WASHINGTON -- The U.S. Supreme Court is wrapping up its latest session with key rulings involving the First Amendment.
On Thursday, justices ruled that Washington state voters who signed a petition asking for a referendum on gay rights are not automatically guaranteed privacy. The signers feared being targeted for trying to protect traditional marriage.
However, the fight may not be over yet.
Traditional Marriage Petition
The group known as Protect Marriage Washington organized the petition drive in an effort to give the public a chance to vote on repealing the state's domestic partnership law.
Gay rights activists then asked the state for the petitioners names. The request left some feeling uneasy in light of what happened in California after the Proposition 8 campaign.
The Golden State's gay rights activists targeted churches and individuals who supported overturning gay marriage. Vandalism and job threats were common. Some even faced death threats.
"Having police with you all the time, surveillance, those sorts of things--it really makes you stop and think," Pastor Jim Franklin said.
Still, the Supreme Court justices ruled 8 to 1 that it is not unconstitutional to make the names of petitioners public.
Chief Justice John Roberts, writing the 8-1 judgment for the court, said it is vitally important that states be able to ensure that signatures on referendum petitions are authentic.
"Public disclosure thus helps ensure that the only signatures counted are those that should be, and that the only referenda placed on the ballot are those that garner enough valid signatures," Roberts said. "Public disclosure also promotes transparency and accountability in the electoral process to an extent other measures cannot."
According to Regent University law professor Bradley Jacob, most of the time public disclosure isn't a big deal.
"There's only a few where these really hot button social issues come up," Jacob told CBN News. "But if that's the case, there could be some fear that people wouldn't want their name on the petition."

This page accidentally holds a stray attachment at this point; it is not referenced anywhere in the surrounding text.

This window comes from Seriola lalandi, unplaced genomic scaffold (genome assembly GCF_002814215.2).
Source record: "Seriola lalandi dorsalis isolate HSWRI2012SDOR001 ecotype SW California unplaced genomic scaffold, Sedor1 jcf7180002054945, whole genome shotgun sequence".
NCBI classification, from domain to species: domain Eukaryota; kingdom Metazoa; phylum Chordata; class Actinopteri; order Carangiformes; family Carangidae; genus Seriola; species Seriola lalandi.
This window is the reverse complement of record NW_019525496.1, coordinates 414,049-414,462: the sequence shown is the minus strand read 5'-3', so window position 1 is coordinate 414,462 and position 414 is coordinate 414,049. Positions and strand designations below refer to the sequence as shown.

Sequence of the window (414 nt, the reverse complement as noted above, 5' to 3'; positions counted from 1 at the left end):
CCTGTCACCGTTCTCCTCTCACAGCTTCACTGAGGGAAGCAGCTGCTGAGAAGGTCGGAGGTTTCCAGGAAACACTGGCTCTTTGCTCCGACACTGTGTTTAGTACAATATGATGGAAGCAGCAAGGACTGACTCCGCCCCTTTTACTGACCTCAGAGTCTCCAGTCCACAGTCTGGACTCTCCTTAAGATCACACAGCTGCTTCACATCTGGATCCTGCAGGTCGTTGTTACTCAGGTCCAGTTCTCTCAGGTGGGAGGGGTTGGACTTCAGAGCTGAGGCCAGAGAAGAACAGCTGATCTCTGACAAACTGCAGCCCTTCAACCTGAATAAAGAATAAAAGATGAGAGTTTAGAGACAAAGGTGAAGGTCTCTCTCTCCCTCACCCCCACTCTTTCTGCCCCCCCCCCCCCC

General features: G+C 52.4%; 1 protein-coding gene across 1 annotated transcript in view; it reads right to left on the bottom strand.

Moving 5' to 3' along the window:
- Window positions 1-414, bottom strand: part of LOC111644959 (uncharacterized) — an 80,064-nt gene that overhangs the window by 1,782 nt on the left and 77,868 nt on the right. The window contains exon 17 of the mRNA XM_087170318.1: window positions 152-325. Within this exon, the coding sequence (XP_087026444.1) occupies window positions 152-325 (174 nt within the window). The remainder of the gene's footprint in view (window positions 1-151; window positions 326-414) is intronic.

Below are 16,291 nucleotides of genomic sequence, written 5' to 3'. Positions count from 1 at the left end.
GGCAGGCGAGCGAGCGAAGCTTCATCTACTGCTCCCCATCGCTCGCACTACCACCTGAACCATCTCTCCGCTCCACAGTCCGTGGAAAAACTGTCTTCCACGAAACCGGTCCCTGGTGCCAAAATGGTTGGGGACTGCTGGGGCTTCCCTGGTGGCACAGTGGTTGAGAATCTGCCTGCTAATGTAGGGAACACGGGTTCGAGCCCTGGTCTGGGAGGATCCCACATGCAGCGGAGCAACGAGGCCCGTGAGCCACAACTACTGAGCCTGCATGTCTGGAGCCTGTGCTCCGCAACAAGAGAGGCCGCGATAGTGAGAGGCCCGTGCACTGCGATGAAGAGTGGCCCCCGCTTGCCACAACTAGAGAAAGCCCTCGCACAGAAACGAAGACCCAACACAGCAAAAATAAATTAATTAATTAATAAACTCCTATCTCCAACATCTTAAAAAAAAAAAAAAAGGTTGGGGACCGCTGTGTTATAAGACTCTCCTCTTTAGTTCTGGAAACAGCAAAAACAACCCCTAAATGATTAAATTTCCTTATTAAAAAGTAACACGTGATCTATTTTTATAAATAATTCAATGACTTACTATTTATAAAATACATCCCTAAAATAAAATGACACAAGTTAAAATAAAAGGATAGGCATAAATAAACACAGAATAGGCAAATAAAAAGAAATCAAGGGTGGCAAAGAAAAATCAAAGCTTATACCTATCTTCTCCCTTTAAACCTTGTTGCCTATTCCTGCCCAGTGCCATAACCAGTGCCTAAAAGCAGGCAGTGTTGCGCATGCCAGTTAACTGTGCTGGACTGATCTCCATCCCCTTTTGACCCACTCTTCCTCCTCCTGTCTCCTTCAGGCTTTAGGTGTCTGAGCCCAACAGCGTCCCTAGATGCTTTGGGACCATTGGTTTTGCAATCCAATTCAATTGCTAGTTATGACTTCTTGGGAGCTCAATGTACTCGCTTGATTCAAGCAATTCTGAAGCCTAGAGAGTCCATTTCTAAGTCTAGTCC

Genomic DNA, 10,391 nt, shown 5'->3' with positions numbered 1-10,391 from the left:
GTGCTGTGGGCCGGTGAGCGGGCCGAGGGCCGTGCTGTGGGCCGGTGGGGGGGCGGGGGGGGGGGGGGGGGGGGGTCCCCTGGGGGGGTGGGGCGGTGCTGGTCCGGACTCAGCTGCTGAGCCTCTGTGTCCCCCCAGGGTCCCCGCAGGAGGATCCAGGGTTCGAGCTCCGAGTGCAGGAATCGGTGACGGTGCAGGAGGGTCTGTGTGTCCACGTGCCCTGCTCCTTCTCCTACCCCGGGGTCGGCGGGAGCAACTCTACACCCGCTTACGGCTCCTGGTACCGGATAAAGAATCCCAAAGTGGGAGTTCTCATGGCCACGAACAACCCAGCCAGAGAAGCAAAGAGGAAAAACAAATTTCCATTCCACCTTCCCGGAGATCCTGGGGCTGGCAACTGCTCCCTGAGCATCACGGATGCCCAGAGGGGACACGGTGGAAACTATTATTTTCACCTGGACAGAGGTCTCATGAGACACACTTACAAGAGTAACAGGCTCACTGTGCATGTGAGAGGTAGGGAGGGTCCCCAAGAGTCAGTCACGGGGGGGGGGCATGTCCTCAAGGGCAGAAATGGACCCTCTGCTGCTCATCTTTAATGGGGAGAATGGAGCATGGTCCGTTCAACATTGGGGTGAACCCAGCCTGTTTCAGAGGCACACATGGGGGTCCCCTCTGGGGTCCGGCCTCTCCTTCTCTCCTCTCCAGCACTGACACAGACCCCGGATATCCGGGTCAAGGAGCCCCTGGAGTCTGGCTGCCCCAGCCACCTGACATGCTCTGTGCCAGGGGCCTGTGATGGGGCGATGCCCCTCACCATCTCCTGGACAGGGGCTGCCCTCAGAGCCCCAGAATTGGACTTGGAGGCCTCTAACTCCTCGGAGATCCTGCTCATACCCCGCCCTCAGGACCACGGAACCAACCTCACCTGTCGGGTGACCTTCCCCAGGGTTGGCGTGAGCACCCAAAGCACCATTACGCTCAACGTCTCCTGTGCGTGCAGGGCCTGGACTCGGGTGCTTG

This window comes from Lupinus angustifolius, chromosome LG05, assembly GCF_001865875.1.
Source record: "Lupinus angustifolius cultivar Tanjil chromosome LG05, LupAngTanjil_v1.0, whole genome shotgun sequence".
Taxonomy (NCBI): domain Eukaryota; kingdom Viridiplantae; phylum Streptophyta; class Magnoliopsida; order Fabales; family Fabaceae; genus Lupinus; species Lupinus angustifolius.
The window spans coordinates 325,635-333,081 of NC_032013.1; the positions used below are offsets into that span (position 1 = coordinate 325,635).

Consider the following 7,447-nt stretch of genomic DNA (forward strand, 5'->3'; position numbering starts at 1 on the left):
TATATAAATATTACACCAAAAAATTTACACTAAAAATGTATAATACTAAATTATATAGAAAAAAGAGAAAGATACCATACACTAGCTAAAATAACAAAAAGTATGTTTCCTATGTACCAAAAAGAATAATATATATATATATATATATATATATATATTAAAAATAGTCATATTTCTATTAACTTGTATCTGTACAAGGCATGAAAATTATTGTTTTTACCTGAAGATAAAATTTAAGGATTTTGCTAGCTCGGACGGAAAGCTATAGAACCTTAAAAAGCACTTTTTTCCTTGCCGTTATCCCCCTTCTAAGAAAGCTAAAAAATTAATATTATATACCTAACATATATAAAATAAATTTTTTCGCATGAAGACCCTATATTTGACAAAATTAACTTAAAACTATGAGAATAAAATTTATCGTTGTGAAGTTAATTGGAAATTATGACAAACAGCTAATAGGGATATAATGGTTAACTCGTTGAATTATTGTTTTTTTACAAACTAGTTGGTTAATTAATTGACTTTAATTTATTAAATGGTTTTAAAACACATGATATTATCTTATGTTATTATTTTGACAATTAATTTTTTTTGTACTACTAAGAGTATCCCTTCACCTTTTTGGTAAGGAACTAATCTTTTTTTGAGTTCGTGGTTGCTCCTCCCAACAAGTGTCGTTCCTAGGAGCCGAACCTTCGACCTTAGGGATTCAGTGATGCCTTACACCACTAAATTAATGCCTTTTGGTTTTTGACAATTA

The court noted that Washingtonians who fear retaliation can ask a lower court to protect their identities.
"When speakers are faced with a reasonable probability of harassment," Justice Samuel Alito wrote. "The state no longer has any interest in enabling the public to locate...supporters of a particular measure."
Christian Club Case
Meanwhile, the high court will also rule on another significant case on Monday.
In the case of the Christian Legal Society v. Martinez, Christian students wanted the benefits of being recognized by the University of California's Hastings College of Law.
The Christian Legal Society required members to sign a statement of faith - one that bans practicing homosexuals and non-believers.
However, the school demanded student groups accept anyone as a member.
"If you want state funding, public funding and you want to use the Hastings name, then you have to abide by the Hastings policy," said Leo Martinez, acting chancellor and dean at the school.
"This is about the ability, the freedom of everybody to be able to form groups based around shared beliefs and be able to express themselves on campus," Michael McConnell with the Hastings Christian Legal Society argued. "The particulars of what they believe just doesn't matter."
The group known as the Gays and Lesbians for Individual Liberty has backed the Christian Legal Society, arguing the college's policy would also ban gay-only groups.
*Originally broadcast on June 25, 2010.